The five-page document, accompanied by 11 pages of supporting material, includes these findings:

- Over the 16 months studied, Farley billed the county for an average of 77.7 hours of work a week, Lloyd for 67.6 hours and Patton for 53.3 hours. During one nine-week period, Farley’s weekly billing averaged 101 hours, with a one-week high of 128.75 hours.


- On four occasions, Farley billed the Los Angeles Municipal Court for a given day’s work while billing the Superior Court for additional hours on the same date.

- One Los Angeles Municipal Court judge, later identified as George Trammell, authorized payments to Lloyd that averaged $140 an hour and payments to Patton averaging $126 an hour. During the same period, 10 other Los Angeles Municipal Court judges were paying Lloyd and Patton an average of $61.50 an hour.

- Court record-keeping was, in many instances, sloppy. County officials were unable to find 10% of the bills submitted by the attorneys and paid by the county. In some cases payment claims were incomplete, failing to properly detail hours worked or basing billing on a daily instead of on an hourly basis.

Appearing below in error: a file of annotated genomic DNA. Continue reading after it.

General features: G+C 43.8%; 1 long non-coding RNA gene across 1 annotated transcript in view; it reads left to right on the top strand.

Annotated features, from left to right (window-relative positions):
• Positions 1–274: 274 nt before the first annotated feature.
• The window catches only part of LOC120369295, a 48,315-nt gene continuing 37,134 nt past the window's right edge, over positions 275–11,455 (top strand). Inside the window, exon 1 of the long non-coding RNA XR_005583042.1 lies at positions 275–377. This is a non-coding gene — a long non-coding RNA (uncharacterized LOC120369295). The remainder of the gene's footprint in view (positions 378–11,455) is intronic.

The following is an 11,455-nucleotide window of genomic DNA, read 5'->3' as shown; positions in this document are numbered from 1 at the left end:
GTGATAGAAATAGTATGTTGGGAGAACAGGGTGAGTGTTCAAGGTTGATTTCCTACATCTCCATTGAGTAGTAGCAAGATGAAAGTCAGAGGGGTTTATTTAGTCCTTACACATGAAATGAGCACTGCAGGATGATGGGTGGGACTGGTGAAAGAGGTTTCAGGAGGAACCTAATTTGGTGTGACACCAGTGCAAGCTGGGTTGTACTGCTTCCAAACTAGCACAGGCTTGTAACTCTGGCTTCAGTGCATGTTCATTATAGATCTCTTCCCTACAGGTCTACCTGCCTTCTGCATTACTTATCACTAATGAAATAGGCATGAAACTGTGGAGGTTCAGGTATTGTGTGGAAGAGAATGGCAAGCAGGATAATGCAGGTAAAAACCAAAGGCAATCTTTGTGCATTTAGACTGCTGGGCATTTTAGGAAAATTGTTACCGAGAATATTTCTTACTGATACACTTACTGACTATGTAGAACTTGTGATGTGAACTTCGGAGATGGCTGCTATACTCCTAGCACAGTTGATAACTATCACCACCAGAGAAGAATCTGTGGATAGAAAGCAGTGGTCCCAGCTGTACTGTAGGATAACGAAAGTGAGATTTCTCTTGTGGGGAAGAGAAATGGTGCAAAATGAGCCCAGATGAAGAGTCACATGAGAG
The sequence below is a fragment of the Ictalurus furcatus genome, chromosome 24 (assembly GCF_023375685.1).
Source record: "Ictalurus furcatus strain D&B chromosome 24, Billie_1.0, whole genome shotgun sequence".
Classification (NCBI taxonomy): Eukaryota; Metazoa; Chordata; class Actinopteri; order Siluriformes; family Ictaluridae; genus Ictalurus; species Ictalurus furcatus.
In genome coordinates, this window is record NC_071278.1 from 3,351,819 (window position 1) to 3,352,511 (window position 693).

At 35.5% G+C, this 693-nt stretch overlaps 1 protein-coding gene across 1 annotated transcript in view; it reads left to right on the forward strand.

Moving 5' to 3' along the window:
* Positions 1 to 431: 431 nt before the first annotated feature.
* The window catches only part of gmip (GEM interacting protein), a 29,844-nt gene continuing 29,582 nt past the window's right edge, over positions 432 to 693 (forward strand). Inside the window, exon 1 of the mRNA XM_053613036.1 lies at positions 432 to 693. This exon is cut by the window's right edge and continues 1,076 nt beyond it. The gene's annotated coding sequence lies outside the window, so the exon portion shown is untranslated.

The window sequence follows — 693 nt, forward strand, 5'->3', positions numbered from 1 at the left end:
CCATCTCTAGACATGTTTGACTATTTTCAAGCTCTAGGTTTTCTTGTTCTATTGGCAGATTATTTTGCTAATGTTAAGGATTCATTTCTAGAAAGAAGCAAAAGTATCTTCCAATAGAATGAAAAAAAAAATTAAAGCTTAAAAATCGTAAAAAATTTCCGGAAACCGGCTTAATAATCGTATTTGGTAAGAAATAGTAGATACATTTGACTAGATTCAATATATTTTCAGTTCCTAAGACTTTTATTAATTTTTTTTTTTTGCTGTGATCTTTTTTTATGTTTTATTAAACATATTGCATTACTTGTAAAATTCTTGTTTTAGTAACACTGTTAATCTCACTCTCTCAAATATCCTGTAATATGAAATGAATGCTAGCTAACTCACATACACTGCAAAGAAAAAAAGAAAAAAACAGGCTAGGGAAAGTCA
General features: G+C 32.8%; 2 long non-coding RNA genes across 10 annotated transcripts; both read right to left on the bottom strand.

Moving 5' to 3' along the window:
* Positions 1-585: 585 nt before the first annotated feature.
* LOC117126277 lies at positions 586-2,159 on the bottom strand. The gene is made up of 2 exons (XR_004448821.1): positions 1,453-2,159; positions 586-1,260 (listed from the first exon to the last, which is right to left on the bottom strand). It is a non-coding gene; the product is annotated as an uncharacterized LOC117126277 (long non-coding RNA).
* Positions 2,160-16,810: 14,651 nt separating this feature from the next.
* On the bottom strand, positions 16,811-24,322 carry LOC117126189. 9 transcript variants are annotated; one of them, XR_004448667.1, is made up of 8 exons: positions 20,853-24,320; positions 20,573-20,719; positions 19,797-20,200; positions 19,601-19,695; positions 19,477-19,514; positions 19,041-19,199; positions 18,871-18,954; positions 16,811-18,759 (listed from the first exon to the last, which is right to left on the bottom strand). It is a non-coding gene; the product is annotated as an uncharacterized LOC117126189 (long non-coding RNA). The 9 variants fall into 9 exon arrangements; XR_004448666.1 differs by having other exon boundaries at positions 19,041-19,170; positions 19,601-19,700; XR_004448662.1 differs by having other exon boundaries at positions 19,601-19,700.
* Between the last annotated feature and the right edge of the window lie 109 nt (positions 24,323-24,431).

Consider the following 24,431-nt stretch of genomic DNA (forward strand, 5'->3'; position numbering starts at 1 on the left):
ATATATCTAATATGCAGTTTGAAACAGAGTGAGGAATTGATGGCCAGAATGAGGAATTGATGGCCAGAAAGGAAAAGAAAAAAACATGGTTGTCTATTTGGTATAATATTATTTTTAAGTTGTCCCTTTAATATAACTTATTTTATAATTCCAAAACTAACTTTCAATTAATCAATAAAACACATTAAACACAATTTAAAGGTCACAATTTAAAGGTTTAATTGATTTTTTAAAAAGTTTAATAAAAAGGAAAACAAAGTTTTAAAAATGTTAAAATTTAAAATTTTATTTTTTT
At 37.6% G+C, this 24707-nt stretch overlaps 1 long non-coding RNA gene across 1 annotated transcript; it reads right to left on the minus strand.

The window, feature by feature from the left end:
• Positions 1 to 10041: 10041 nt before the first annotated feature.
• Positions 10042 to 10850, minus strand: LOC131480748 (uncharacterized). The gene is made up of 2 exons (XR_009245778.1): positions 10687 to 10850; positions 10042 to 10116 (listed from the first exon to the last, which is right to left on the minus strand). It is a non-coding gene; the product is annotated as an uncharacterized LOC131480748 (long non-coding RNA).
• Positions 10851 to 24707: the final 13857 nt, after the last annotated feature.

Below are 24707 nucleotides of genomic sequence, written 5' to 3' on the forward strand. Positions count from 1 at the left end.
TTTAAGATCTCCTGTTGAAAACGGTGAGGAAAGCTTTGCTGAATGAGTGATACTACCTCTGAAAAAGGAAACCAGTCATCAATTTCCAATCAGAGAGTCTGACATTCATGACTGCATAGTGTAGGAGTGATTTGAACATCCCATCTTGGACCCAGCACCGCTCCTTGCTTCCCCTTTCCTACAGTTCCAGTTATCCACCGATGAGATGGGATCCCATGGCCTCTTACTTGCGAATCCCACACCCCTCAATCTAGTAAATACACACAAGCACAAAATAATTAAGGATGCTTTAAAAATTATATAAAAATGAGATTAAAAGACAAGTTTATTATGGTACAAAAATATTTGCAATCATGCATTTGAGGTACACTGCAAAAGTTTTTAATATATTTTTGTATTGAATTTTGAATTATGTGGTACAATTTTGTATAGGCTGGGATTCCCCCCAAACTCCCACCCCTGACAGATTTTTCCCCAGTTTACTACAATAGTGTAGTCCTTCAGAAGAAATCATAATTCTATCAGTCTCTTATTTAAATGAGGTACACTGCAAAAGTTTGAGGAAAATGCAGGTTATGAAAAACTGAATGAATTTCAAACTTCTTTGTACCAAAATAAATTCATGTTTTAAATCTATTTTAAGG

Supervisor Kenneth Hahn, reacting to the report of the 128-hour workweek, said, “That would mean a person would have to work around the clock, wouldn’t it? It’s more than strange. . . .”

Lloyd, in an interview with The Times, called the release of the report “one of the ugliest things I have ever seen in this city.” He said that he has done nothing wrong and that he expects to be vindicated if the district attorney’s office decides to investigate his billing practices.